In 2010, more than a few candidates told voters they wouldn't stay in Congress long if they were elected. With 2016 fast approaching, the first of those term-limit pledges are starting to come due, heralding the return of a long congressional tradition: reneging on term-limit pledges.
Rep. Dan Benishek, a third-term Republican from Michigan, announced Tuesday that he would seek reelection in 2016—even though when he first ran for Congress, he said he'd be retiring by next year. He made his move after dancing around the issues for weeks. "Right now, he is focused on veterans' issues," Benishek spokesman Philip Christofanelli told National Journal last week, "and any future political decisions will be made in due time."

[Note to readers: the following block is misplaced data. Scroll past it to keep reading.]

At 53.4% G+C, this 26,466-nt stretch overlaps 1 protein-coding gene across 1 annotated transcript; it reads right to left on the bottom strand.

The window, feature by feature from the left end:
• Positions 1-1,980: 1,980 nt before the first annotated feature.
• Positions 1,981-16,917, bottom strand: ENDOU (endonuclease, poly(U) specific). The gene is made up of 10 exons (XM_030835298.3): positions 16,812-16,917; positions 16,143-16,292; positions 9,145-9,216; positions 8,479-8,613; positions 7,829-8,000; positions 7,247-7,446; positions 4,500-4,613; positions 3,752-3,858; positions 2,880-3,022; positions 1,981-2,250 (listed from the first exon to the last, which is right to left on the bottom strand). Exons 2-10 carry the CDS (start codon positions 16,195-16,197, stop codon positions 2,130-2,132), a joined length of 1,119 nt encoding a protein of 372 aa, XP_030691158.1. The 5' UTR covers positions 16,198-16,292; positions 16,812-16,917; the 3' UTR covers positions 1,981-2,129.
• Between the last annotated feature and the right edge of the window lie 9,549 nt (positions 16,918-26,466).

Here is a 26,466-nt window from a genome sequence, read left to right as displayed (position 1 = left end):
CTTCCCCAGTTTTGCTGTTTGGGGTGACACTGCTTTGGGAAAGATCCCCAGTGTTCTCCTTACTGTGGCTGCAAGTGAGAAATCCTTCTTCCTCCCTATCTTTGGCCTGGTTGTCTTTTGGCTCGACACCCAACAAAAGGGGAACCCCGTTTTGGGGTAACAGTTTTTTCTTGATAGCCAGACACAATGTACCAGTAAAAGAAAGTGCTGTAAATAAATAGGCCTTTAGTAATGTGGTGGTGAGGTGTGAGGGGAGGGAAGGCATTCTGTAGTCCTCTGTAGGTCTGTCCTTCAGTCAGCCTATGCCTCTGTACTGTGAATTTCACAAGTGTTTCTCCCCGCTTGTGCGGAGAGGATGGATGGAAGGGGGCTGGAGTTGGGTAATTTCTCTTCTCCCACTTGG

Pressed to explain what decision had to be made, given Benishek's 2010 term-limit pledge, Christofanelli repeated the same statement. But on Tuesday, Benishek told a Michigan radio station he would try to stay in Congress. In a statement, Benishek said he "recognize[s] this conflicts with past statements I made when first running for office. "¦ I believe I bring a unique perspective to overcoming those challenges as well as others facing families throughout the 1st District, and my hope is voters will agree."